Back in 1997, a lot of the land on either side of Hillsboro Road, heading into Green Hills, was still undeveloped, and the woods ran right up to the road. Opossums, raccoons, deer, coyotes, foxes, rabbits, and roughly a billion suicidal squirrels would cross from patch of trees to the other. Sometimes, you’d see the carcass of a smushed opossum or the sharp stink of a careless skunk.

My dad drove straight to my cousins’ house, and Uncle Scott came out to look at the damage. He stuck a fingertip in some mud on the side of the truck, and after smelling it, wrinkled his nose and frowned. It wasn’t mud.

“You scared the crap out of that deer,” he said.

How come he got to say “crap,” and I didn’t?

Eventually, we did make it over to my grandparents’ house. The adults played Hearts upstairs, and I escorted my lady down to the basement where the cousins played pool on the same table our parents had grown up using and ping-pong on the table that Granpa Parkes had built himself.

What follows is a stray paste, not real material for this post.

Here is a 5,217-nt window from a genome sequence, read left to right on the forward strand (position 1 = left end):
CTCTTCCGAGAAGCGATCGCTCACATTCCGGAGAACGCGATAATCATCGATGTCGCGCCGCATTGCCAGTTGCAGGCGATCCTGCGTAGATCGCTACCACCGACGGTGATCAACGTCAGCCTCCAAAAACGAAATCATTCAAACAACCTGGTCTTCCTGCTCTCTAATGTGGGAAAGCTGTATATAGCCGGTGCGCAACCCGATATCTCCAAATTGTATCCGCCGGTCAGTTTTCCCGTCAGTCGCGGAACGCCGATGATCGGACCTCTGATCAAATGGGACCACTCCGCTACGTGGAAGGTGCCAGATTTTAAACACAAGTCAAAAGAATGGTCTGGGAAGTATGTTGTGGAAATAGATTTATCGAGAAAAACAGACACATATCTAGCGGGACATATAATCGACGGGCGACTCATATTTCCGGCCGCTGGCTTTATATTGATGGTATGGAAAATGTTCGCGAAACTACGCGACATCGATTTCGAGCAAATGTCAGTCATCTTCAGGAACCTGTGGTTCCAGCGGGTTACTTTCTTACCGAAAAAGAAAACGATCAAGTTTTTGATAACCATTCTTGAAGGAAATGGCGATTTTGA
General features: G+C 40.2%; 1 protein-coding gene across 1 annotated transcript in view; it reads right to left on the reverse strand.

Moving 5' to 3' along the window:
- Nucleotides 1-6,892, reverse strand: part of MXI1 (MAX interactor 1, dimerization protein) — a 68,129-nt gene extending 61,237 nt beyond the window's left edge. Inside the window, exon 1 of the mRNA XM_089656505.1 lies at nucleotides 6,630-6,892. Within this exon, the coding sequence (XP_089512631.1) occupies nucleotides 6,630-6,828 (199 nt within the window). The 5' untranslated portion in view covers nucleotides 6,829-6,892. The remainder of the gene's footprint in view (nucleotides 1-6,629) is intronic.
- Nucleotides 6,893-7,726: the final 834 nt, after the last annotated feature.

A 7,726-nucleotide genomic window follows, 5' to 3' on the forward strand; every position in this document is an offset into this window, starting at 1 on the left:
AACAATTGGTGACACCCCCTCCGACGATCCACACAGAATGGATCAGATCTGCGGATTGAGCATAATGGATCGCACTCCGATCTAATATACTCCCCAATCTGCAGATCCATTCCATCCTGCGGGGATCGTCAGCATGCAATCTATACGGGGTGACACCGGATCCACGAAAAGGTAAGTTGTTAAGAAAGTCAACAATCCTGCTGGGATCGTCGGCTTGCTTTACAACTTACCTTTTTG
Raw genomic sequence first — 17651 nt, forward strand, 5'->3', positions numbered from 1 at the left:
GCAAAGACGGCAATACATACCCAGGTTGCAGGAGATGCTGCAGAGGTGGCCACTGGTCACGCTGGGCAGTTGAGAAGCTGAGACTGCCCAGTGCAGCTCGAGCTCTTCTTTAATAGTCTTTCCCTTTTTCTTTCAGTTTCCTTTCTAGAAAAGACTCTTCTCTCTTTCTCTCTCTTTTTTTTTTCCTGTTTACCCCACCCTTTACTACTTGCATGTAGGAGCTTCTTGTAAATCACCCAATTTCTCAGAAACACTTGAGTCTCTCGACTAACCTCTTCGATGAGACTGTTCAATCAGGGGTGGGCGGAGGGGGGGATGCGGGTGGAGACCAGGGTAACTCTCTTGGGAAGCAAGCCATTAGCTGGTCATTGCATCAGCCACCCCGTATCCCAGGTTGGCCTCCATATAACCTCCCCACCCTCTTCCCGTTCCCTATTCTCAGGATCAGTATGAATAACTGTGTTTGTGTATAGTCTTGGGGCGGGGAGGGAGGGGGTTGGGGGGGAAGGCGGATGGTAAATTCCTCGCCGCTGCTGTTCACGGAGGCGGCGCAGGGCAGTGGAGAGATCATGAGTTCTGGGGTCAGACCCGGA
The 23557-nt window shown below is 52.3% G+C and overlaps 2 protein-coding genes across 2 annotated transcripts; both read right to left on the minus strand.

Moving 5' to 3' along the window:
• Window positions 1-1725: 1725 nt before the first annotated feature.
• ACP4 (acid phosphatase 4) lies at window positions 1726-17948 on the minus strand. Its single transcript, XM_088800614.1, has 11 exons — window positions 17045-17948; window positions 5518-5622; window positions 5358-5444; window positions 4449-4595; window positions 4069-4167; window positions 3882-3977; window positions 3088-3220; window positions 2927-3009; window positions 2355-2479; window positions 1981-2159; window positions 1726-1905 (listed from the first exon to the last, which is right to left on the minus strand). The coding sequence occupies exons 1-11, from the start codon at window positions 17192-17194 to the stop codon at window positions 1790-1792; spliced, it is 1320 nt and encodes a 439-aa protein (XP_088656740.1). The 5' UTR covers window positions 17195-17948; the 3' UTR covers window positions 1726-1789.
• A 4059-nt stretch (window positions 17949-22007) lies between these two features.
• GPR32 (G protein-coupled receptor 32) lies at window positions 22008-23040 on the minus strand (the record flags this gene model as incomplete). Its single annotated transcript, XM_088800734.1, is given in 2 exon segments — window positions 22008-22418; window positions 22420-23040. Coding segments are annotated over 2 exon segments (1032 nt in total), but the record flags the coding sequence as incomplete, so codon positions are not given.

I hadn’t made up my mind to kiss Sarah that night. Just the thought of actually closing my eyes, leaning in, and pressing my lips against hers made my stomach feel as though I’d lost my wallet or caught a kickball with my groin. When Sarah and I were together, I could think of little else. I mean, how did it feel? Would I be “good”?

I’d experienced the paralysis that came from a similar interior monologue while sitting next to a girl in a dark movie theater. Staring at her hand out of the corner of my eye, I faced that moment of truth:

“Do it now, Austin. Take her hand right now. Okay, okay, relax. Oh no, I’m sweating! Cardinal Sin of Handholding #1: Nobody wants to hold your sweaty hand. Why does she look so calm? She’s just sitting their watching the movie like I’m not even here. Maybe she doesn’t even care if I hold her hand. Maybe she doesn’t even want to be here. She probably doesn’t even like me. What was that? She smiled at me! There is hope! Okay, do it now, Austin. Take her hand right now…” and so on.